No doubt the Aussie accents stand out when you watch the announcement trailer, mainly because of the fact that it’s such a rare thing to find in a slice of interactive sci-fi. The local flavour extends beyond the lead character, with Andrew giving the majority of the cast the Aussie treatment -- with characters of European, Vietnamese, and African ancestry sporting our local twang. Joining them are characters with US, UK, and Serbian backgrounds too, reversing that sci-fi thing where there’s just the one token Aussie thrown into the mix.

The Australian identity not only informs the world and story being told, but that of Andrew’s own journey as a developer. Since the release of his first adventure games from nearly a decade ago, Jolly Rover and MacGuffin’s Curse, he contributed to the Quest For Glory spiritual successor Hero-U in addition to joining Amazon Game Studios in Seattle for a stretch. Doing all of this whilst raising a family, his subsequent return to Australia saw the idea that would ultimately form Warp Frontier take form.


“I was primarily motivated by the writings of Ray Kurzweil, especially his predictions of a singularity, and the novels by Alistair Reynolds, in particular Chasm City,” Andrew recalls. “I also was quite taken by Mad Max: Fury Road, and went back and re-watched the series from the start, and it really cemented my idea to tell an Australian influenced story.” Another key influence on Warp Frontier is the sci-fi TV series The Expanse, and how it presents spacefaring factions as diverse groups.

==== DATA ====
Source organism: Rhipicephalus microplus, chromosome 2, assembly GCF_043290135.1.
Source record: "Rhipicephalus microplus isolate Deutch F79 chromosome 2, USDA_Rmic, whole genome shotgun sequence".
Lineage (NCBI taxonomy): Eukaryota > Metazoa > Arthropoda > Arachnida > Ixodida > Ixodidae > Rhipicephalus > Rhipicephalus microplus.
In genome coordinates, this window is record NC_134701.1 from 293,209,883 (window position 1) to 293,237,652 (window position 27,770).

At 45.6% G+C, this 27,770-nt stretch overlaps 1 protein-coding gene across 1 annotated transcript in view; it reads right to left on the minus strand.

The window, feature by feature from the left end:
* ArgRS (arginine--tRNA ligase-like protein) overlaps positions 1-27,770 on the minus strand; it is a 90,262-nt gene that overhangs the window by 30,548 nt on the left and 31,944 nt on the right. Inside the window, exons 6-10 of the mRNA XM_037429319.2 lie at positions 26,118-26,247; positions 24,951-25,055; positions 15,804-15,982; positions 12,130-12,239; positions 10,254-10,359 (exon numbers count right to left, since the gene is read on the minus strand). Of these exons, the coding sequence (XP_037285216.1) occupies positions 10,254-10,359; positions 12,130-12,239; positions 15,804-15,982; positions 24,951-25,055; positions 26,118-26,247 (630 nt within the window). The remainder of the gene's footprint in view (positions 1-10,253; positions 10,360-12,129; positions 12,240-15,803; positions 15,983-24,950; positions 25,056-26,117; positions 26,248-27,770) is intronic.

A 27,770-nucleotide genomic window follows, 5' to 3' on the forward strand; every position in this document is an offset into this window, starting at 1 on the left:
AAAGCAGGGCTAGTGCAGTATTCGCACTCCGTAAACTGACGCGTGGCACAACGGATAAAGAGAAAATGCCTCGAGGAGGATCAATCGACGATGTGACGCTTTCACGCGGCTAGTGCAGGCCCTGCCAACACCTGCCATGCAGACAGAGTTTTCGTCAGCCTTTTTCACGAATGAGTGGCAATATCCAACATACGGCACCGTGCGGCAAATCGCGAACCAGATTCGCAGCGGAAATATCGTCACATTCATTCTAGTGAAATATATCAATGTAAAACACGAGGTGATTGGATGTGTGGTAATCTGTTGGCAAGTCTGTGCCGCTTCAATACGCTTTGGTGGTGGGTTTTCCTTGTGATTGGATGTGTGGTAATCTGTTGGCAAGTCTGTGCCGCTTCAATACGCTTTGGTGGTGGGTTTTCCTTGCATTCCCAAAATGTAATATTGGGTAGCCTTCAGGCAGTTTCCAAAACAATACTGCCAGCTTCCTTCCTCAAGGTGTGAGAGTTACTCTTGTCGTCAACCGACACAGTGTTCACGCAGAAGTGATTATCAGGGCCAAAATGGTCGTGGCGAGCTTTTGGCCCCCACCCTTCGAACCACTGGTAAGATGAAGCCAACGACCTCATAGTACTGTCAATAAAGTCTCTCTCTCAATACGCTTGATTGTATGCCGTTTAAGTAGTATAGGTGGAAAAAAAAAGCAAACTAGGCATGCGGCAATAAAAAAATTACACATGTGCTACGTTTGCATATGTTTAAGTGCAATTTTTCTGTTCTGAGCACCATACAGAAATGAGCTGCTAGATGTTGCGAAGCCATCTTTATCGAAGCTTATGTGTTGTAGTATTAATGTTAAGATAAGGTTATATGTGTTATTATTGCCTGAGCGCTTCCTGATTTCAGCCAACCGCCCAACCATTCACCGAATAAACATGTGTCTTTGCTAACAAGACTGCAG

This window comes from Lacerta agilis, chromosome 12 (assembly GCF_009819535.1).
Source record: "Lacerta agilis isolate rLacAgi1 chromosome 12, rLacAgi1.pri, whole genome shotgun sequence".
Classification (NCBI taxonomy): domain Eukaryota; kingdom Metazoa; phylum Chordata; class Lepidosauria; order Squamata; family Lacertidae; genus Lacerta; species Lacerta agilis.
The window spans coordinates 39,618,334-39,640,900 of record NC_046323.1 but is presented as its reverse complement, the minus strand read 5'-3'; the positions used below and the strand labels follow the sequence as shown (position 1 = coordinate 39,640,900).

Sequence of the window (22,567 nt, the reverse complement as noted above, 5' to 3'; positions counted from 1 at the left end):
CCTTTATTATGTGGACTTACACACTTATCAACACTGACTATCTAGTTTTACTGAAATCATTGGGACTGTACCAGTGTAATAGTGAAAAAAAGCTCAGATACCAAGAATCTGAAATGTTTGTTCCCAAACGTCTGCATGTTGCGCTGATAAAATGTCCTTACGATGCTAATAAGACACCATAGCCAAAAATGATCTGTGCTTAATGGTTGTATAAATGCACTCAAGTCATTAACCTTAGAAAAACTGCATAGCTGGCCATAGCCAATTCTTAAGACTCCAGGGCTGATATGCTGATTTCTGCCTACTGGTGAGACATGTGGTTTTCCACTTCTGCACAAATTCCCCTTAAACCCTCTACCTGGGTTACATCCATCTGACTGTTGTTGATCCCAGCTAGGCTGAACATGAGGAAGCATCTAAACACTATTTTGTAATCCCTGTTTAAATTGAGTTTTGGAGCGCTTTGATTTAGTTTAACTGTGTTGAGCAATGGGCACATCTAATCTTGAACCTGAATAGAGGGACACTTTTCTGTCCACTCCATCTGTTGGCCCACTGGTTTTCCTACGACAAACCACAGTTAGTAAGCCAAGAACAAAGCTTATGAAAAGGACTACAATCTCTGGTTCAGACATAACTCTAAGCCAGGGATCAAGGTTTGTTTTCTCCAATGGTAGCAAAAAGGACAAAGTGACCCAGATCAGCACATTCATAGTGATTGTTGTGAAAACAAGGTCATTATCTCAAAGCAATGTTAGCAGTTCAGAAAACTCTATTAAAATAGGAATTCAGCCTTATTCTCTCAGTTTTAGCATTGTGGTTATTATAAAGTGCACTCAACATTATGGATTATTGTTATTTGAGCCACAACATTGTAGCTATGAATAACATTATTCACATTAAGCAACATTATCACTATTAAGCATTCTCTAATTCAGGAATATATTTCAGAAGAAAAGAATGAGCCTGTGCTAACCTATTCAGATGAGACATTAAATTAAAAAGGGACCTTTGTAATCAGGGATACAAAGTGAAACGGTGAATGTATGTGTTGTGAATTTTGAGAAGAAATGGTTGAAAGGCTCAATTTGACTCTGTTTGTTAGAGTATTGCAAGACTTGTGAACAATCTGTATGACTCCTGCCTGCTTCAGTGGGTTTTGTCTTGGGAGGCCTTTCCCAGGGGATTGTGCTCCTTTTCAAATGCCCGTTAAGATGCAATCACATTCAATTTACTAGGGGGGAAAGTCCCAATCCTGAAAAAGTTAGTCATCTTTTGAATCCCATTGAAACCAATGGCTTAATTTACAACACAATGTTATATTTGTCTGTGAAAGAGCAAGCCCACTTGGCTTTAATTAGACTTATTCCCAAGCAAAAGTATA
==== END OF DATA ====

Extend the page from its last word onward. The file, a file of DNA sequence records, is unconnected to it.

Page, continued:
“Many of the conversation decisions and actions you take affect characters' mood towards you. Which are then intertwined with the actions you must take to solve certain puzzles and the dialogue trees you can explore."



It’s the multiple endings and choice-driven tale that is perhaps the most ambitious element here, which is something that Andrew was eager to explain how it all works - from a development perspective. “Many of the conversation decisions and actions you take affect characters' mood towards you,” Andrew says. “Which are then intertwined with the actions you must take to solve certain puzzles and the dialogue trees you can explore. Some parts of the game can be locked off entirely because of the way you approached a situation. I keep all character moods in a spreadsheet, which have a min/max of +-5, and balance how they affect beats in the game. It's a very manual process of taking a little from here and giving a little there.”


And from here, decisions made early on can even impact who you get to meet later on or add a degree of challenge to certain goals. The branching narrative has a quality not dissimilar to the classic role-playing games from BioWare, which is exciting. Which makes Warp Frontier a decidedly Australian sci-fi adventure that’s a bit like LucasArts meets Mass Effect - and with that we can’t wait to play it.

The Warp Frontier Steam Page is now live, with a 2021 release date planned.